Crunching the Numbers on an ACC Network

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One of the biggest driving forces in the latest round of conference expansion
and realignment was the lucrative Big Ten Network. Launched in 2007, the BTN has
been wildly successful and is projected to pay Big Ten member schools about $6.5
million each in 2009-10. That begs the question: can the ACC do its own network?
Before you answer yes or no, take a look at the numbers.

One of the best articles I read during Expansion 2010 was printed in the
Lincoln (NE) Journal-Star on May 30, 2010. It was titled Big
Ten Network a boon to member schools
, and it contained the following salient

  • 2009 Big Ten Network Revenue: $204 million
  • Projected 2009-10 payout: $6.5 million per school, $71.5 million total (11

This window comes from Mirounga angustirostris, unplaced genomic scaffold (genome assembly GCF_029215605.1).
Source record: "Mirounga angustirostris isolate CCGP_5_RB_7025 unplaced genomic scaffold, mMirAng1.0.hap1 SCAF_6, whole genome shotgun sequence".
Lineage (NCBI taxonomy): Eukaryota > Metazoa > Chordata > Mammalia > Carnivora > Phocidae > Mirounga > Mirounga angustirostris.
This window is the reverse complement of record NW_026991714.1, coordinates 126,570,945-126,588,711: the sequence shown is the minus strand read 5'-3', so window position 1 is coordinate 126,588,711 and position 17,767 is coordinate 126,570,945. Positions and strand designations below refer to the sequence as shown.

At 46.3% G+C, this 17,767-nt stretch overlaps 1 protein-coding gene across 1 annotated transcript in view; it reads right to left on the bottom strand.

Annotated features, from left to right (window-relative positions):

• Availability: 73 million households (out of approx. 110-115 million U.S.
  • Subscriber fees: 88 cents per subscriber in the Big Ten’s 8-state
    footprint, 5 cents outside the footprint

Let those numbers soak in a little bit, and note that
“availability” in 73 million households does not equal “number of
subscribers” of 73 million. The BTN is available on DISH Network, DirecTV,
and many cable systems around the nation, but of course, not everyone subscribes
to it. (I’ve got DISH Network, and I don’t get the BTN.)

Add this number to your thinking: If the BTN made $204 million in revenue
from subscriber fees and advertising, and is projected to pay out $71.5 million,
then the rough “cost” of running the network is $132.5 million.

The Journal-Star article linked above says:

Each season, the network airs 35 to 40 football games, 105 regular-season
men’s basketball games, 55 women’s basketball games, a variety of
Olympic sports events, a nightly highlight show, coaches’ shows, classic
games and more.

That’s some quality content, and it costs about $132.5 million to produce it.
So the question becomes: Could an ACC Network that is created with similar scope
(and cost) get enough subscribers at a high enough rate to turn a profit?

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